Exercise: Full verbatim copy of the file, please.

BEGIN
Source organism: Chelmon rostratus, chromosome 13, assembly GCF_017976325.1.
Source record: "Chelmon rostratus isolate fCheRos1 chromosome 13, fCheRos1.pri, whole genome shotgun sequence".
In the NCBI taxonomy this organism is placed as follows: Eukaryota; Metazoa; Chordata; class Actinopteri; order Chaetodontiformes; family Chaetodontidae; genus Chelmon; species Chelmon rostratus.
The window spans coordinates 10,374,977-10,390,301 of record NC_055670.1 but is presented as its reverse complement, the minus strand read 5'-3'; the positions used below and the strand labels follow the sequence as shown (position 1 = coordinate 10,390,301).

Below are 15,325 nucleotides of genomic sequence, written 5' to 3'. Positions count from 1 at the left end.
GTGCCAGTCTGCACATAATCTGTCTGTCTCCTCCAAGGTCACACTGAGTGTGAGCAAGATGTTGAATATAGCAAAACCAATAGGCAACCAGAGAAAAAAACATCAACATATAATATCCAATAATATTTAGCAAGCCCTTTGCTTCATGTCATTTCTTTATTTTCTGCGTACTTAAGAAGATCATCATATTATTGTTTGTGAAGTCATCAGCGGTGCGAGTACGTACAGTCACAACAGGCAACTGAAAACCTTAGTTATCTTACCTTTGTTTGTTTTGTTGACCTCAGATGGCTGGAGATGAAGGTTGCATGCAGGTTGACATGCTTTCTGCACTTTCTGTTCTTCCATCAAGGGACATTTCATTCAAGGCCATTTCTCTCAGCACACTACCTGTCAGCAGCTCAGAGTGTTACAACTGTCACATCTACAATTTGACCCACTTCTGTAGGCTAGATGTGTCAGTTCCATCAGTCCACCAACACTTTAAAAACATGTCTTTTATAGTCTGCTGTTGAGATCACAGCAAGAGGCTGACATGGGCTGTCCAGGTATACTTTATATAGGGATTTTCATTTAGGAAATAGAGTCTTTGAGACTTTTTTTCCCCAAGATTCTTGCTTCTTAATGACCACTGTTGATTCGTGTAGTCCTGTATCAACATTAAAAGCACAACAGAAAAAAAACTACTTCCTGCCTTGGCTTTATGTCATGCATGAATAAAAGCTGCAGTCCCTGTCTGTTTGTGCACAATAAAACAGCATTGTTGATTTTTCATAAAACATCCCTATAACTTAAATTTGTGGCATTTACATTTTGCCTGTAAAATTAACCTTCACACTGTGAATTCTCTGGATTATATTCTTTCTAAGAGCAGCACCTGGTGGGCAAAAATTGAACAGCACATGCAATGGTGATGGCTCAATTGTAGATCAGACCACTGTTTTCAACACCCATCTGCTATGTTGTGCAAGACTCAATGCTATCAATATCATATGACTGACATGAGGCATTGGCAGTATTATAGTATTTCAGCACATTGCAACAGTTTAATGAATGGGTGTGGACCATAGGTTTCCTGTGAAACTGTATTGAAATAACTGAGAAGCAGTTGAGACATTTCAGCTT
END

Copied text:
Source organism: Chelmon rostratus, chromosome 13, assembly GCF_017976325.1.
Source record: "Chelmon rostratus isolate fCheRos1 chromosome 13, fCheRos1.pri, whole genome shotgun sequence".
In the NCBI taxonomy this organism is placed as follows: Eukaryota; Metazoa; Chordata; class Actinopteri; order Chaetodontiformes; family Chaetodontidae; genus Chelmon; species Chelmon rostratus.
The window spans coordinates 10,374,977-10,390,301 of record NC_055670.1 but is presented as its reverse complement, the minus strand read 5'-3'; the positions used below and the strand labels follow the sequence as shown (position 1 = coordinate 10,390,301).

Below are 15,325 nucleotides of genomic sequence, written 5' to 3'. Positions count from 1 at the left end.
GTGCCAGTCTGCACATAATCTGTCTGTCTCCTCCAAGGTCACACTGAGTGTGAGCAAGATGTTGAATATAGCAAAACCAATAGGCAACCAGAGAAAAAAACATCAACATATAATATCCAATAATATTTAGCAAGCCCTTTGCTTCATGTCATTTCTTTATTTTCTGCGTACTTAAGAAGATCATCATATTATTGTTTGTGAAGTCATCAGCGGTGCGAGTACGTACAGTCACAACAGGCAACTGAAAACCTTAGTTATCTTACCTTTGTTTGTTTTGTTGACCTCAGATGGCTGGAGATGAAGGTTGCATGCAGGTTGACATGCTTTCTGCACTTTCTGTTCTTCCATCAAGGGACATTTCATTCAAGGCCATTTCTCTCAGCACACTACCTGTCAGCAGCTCAGAGTGTTACAACTGTCACATCTACAATTTGACCCACTTCTGTAGGCTAGATGTGTCAGTTCCATCAGTCCACCAACACTTTAAAAACATGTCTTTTATAGTCTGCTGTTGAGATCACAGCAAGAGGCTGACATGGGCTGTCCAGGTATACTTTATATAGGGATTTTCATTTAGGAAATAGAGTCTTTGAGACTTTTTTTCCCCAAGATTCTTGCTTCTTAATGACCACTGTTGATTCGTGTAGTCCTGTATCAACATTAAAAGCACAACAGAAAAAAAACTACTTCCTGCCTTGGCTTTATGTCATGCATGAATAAAAGCTGCAGTCCCTGTCTGTTTGTGCACAATAAAACAGCATTGTTGATTTTTCATAAAACATCCCTATAACTTAAATTTGTGGCATTTACATTTTGCCTGTAAAATTAACCTTCACACTGTGAATTCTCTGGATTATATTCTTTCTAAGAGCAGCACCTGGTGGGCAAAAATTGAACAGCACATGCAATGGTGATGGCTCAATTGTAGATCAGACCACTGTTTTCAACACCCATCTGCTATGTTGTGCAAGACTCAATGCTATCAATATCATATGACTGACATGAGGCATTGGCAGTATTATAGTATTTCAGCACATTGCAACAGTTTAATGAATGGGTGTGGACCATAGGTTTCCTGTGAAACTGTATTGAAATAACTGAGAAGCAGTTGAGACATTTCAGCTT